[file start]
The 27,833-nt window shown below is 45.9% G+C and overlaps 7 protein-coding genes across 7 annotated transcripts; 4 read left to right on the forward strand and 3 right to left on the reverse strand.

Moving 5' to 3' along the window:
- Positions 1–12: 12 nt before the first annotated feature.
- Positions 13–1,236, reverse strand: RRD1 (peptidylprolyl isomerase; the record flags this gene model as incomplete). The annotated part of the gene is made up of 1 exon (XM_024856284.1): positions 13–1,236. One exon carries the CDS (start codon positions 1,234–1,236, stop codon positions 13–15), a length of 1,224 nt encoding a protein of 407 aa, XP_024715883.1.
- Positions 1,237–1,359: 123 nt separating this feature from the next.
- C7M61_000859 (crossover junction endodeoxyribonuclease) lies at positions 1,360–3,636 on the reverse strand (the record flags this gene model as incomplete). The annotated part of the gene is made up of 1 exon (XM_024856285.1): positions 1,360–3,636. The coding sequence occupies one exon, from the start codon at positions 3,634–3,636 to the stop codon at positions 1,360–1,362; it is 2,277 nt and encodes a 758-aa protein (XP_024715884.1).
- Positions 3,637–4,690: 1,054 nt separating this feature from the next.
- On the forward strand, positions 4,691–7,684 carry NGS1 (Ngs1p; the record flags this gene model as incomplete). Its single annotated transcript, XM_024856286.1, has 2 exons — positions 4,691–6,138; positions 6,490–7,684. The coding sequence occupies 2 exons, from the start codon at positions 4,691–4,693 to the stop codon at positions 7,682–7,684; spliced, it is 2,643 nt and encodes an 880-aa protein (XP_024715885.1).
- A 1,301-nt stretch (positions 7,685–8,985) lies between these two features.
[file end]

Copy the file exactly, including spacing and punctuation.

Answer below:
The 27,833-nt window shown below is 45.9% G+C and overlaps 7 protein-coding genes across 7 annotated transcripts; 4 read left to right on the forward strand and 3 right to left on the reverse strand.

Moving 5' to 3' along the window:
- Positions 1–12: 12 nt before the first annotated feature.
- Positions 13–1,236, reverse strand: RRD1 (peptidylprolyl isomerase; the record flags this gene model as incomplete). The annotated part of the gene is made up of 1 exon (XM_024856284.1): positions 13–1,236. One exon carries the CDS (start codon positions 1,234–1,236, stop codon positions 13–15), a length of 1,224 nt encoding a protein of 407 aa, XP_024715883.1.
- Positions 1,237–1,359: 123 nt separating this feature from the next.
- C7M61_000859 (crossover junction endodeoxyribonuclease) lies at positions 1,360–3,636 on the reverse strand (the record flags this gene model as incomplete). The annotated part of the gene is made up of 1 exon (XM_024856285.1): positions 1,360–3,636. The coding sequence occupies one exon, from the start codon at positions 3,634–3,636 to the stop codon at positions 1,360–1,362; it is 2,277 nt and encodes a 758-aa protein (XP_024715884.1).
- Positions 3,637–4,690: 1,054 nt separating this feature from the next.
- On the forward strand, positions 4,691–7,684 carry NGS1 (Ngs1p; the record flags this gene model as incomplete). Its single annotated transcript, XM_024856286.1, has 2 exons — positions 4,691–6,138; positions 6,490–7,684. The coding sequence occupies 2 exons, from the start codon at positions 4,691–4,693 to the stop codon at positions 7,682–7,684; spliced, it is 2,643 nt and encodes an 880-aa protein (XP_024715885.1).
- A 1,301-nt stretch (positions 7,685–8,985) lies between these two features.